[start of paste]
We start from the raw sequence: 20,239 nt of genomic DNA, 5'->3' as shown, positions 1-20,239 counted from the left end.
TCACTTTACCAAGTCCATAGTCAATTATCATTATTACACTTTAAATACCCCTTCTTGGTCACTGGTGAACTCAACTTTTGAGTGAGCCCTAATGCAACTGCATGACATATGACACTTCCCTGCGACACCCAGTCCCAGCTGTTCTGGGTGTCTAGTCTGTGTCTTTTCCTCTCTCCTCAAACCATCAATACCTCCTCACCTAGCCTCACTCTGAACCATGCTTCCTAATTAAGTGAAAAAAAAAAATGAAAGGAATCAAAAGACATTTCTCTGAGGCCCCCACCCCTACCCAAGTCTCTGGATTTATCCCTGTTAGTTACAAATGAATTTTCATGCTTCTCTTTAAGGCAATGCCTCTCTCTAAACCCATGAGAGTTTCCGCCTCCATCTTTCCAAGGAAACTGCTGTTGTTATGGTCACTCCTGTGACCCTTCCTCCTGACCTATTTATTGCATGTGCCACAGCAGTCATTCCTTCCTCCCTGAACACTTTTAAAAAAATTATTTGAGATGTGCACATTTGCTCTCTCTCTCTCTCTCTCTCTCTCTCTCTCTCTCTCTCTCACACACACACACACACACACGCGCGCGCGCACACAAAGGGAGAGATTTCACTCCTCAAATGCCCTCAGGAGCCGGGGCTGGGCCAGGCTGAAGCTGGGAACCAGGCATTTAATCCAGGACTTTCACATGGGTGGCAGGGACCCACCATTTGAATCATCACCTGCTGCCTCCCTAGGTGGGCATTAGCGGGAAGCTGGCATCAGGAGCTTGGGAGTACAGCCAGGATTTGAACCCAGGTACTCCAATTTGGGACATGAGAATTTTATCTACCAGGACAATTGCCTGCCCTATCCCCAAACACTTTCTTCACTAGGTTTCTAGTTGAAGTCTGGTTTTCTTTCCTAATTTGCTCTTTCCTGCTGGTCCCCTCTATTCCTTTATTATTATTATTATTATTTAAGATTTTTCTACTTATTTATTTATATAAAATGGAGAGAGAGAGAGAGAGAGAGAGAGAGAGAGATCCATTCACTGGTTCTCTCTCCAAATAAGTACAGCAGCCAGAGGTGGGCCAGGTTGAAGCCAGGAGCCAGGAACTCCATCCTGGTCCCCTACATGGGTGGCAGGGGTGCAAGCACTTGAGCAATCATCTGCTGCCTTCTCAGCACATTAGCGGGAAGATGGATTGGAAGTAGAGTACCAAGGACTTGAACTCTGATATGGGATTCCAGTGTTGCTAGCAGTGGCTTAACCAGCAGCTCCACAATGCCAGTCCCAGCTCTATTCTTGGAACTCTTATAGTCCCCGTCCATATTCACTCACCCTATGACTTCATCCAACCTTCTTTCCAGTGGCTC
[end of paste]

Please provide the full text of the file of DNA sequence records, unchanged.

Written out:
We start from the raw sequence: 20,239 nt of genomic DNA, 5'->3' as shown, positions 1-20,239 counted from the left end.
TCACTTTACCAAGTCCATAGTCAATTATCATTATTACACTTTAAATACCCCTTCTTGGTCACTGGTGAACTCAACTTTTGAGTGAGCCCTAATGCAACTGCATGACATATGACACTTCCCTGCGACACCCAGTCCCAGCTGTTCTGGGTGTCTAGTCTGTGTCTTTTCCTCTCTCCTCAAACCATCAATACCTCCTCACCTAGCCTCACTCTGAACCATGCTTCCTAATTAAGTGAAAAAAAAAAATGAAAGGAATCAAAAGACATTTCTCTGAGGCCCCCACCCCTACCCAAGTCTCTGGATTTATCCCTGTTAGTTACAAATGAATTTTCATGCTTCTCTTTAAGGCAATGCCTCTCTCTAAACCCATGAGAGTTTCCGCCTCCATCTTTCCAAGGAAACTGCTGTTGTTATGGTCACTCCTGTGACCCTTCCTCCTGACCTATTTATTGCATGTGCCACAGCAGTCATTCCTTCCTCCCTGAACACTTTTAAAAAAATTATTTGAGATGTGCACATTTGCTCTCTCTCTCTCTCTCTCTCTCTCTCTCTCTCTCTCTCTCACACACACACACACACACACGCGCGCGCGCACACAAAGGGAGAGATTTCACTCCTCAAATGCCCTCAGGAGCCGGGGCTGGGCCAGGCTGAAGCTGGGAACCAGGCATTTAATCCAGGACTTTCACATGGGTGGCAGGGACCCACCATTTGAATCATCACCTGCTGCCTCCCTAGGTGGGCATTAGCGGGAAGCTGGCATCAGGAGCTTGGGAGTACAGCCAGGATTTGAACCCAGGTACTCCAATTTGGGACATGAGAATTTTATCTACCAGGACAATTGCCTGCCCTATCCCCAAACACTTTCTTCACTAGGTTTCTAGTTGAAGTCTGGTTTTCTTTCCTAATTTGCTCTTTCCTGCTGGTCCCCTCTATTCCTTTATTATTATTATTATTATTTAAGATTTTTCTACTTATTTATTTATATAAAATGGAGAGAGAGAGAGAGAGAGAGAGAGAGAGAGATCCATTCACTGGTTCTCTCTCCAAATAAGTACAGCAGCCAGAGGTGGGCCAGGTTGAAGCCAGGAGCCAGGAACTCCATCCTGGTCCCCTACATGGGTGGCAGGGGTGCAAGCACTTGAGCAATCATCTGCTGCCTTCTCAGCACATTAGCGGGAAGATGGATTGGAAGTAGAGTACCAAGGACTTGAACTCTGATATGGGATTCCAGTGTTGCTAGCAGTGGCTTAACCAGCAGCTCCACAATGCCAGTCCCAGCTCTATTCTTGGAACTCTTATAGTCCCCGTCCATATTCACTCACCCTATGACTTCATCCAACCTTCTTTCCAGTGGCTC